Month: June 2011

WE9LE online and off

The world is coming to an end: I have played a football game online, and it didn’t suck. On Friday I played three 20-minute matches of Winning Eleven 9: Liveware Edition against its leading spokesman, Lukasz of weplaywe.pl—a website and forum that is the locus for all things WE9LE.

Regular readers will know that I never play online. Never, ever. Once in a blue moon, yes, maybe. But mostly? Never. Never. Never.

My attitude to online football gaming is hard to convey. For many football gamers, the offline, single-player game no longer holds much attraction. Liking single-player is a bit strange. Preferring it to anything else at all is almost inconceivable.

I dislike online play for a couple of main reasons. First I dislike the time it takes up, time that I would rather spend playing single-player. Gaming time is limited for me.

I mostly dislike the incessantly fast and furious nature of online football. WE9LE’s patched slow-and-steady gameplay does mitigate that to some extent, but not entirely. I still ended the session with fingers stiff from the death-grip I’d had on the controller. My single-player sessions never end like that.

At least the online games were very good, probably the best I’ve ever played. I was very pleased to find no evidence that Lukasz was holding back. He played as you would expect a veteran player of a single football game to play: instinctively, imaginatively, and ruthlessly when needed.

I lost the first two matches 3-1 and 2-1. In the third match I went into an amazing—and terrifying—2-0 lead. Both my goals were headed efforts from speculative crosses. Lukasz changed up a gear and got the score back to 2-2 with a brace of headers of his own. That’s how the match ended. I was fortunate to get away with a draw, really.

I hugely enjoyed the online games. I do tend to enjoy myself, on the whole, whenever I play online.

So why not play online more? Here’s why:

Because it’s not so much that I actually dislike playing online. It’s that I like playing offline more. A lot more.

I have very tentatively begun a Master League career in WE9LE. I don’t want to see the Defaults again until October, so I started as Standard Liege with their original squad. I’m playing on 4* difficulty for now.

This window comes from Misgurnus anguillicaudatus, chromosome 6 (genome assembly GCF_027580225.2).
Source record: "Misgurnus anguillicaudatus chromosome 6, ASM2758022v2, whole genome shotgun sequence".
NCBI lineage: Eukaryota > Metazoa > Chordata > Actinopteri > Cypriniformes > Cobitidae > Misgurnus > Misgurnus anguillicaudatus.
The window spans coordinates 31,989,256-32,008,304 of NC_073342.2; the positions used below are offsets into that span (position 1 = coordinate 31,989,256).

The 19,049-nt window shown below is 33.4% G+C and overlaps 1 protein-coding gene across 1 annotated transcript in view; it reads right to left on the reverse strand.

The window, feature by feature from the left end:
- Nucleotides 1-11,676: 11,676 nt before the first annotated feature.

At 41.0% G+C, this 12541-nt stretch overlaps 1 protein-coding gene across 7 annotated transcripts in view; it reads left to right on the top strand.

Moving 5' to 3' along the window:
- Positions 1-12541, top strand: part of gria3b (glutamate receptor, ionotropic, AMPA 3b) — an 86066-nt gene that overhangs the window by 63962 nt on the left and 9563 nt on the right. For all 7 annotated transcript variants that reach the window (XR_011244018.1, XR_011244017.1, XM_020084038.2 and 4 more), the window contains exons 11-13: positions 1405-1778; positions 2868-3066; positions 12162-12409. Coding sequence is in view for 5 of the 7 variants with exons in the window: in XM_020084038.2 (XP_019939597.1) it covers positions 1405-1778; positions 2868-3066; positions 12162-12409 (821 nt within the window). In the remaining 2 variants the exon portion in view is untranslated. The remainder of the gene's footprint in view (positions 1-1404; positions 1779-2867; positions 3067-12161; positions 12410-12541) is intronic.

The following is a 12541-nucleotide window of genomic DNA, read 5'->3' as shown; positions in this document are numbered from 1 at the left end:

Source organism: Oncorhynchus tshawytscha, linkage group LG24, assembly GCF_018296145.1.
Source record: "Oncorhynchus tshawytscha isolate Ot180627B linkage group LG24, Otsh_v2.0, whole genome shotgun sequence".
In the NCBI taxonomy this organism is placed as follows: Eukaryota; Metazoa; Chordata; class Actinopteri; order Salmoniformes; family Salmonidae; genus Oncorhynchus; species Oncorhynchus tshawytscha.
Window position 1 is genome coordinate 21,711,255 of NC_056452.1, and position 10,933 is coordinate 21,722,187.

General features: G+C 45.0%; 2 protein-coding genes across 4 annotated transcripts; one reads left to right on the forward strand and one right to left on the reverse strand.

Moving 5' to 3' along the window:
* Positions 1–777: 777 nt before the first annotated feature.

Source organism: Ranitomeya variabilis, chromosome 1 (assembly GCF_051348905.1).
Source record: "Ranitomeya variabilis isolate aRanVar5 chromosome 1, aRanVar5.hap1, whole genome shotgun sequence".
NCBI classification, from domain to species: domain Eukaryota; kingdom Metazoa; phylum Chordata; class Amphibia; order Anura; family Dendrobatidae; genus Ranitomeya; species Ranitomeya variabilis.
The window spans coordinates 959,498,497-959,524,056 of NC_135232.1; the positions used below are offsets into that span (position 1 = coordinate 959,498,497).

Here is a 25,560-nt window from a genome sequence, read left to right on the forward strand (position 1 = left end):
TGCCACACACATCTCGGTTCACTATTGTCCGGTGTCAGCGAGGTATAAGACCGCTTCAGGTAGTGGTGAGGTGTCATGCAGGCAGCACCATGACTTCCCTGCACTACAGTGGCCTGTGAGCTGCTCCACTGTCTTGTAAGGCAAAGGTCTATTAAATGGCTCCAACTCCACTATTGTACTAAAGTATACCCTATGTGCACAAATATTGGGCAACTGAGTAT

After a few seasons there may be problems with superkids appearing as Youths and Regens. WE9LE’s fan-made patch only affects the starting players in the database. I think the game’s good enough to start playing, and see what happens.

But there are problems right now. Some of the squads are very badly jumbled up. Standard Liege begin with just 18 players. A centre-forward is in goal and there are strikers playing in defence. I have to wonder if the other AI-controlled squads are similarly afflicted. I will check the database and decide what to do.

I could always install a different patch, but I really love the gameplay with this one. The genius of this version of WE9LE is that it transforms the previously ordinary elements of PES gameplay into something much more significant. The two matches I’ve played so far in my ML have been like studies in methodical, engrossing football action. I lost one 0-1 and won the other 1-0.

Below is the goal I scored in that 1-0 win. Nothing very special in footy game terms. We’ve probably all scored many hundreds like it. In WE9LE, scoring this kind of clipped goal from outside the area in this way is a bit of an achievement. Or at least it feels like one. Which is all that matters.

 

The Man With Two Games

A busy past few days for me means a shorter post today. And yes, I appreciate that the blog is lacking some focus right now.

Instead of pursuing a Master League career in one of the games, I’m drifting from football game to football game. Just waiting for one to claim me.

Currently I’m sampling the delights of Winning Eleven 9: Liveware Evolution. Those delights are very real. This is the most fascinated I’ve been by a new football game for a long time.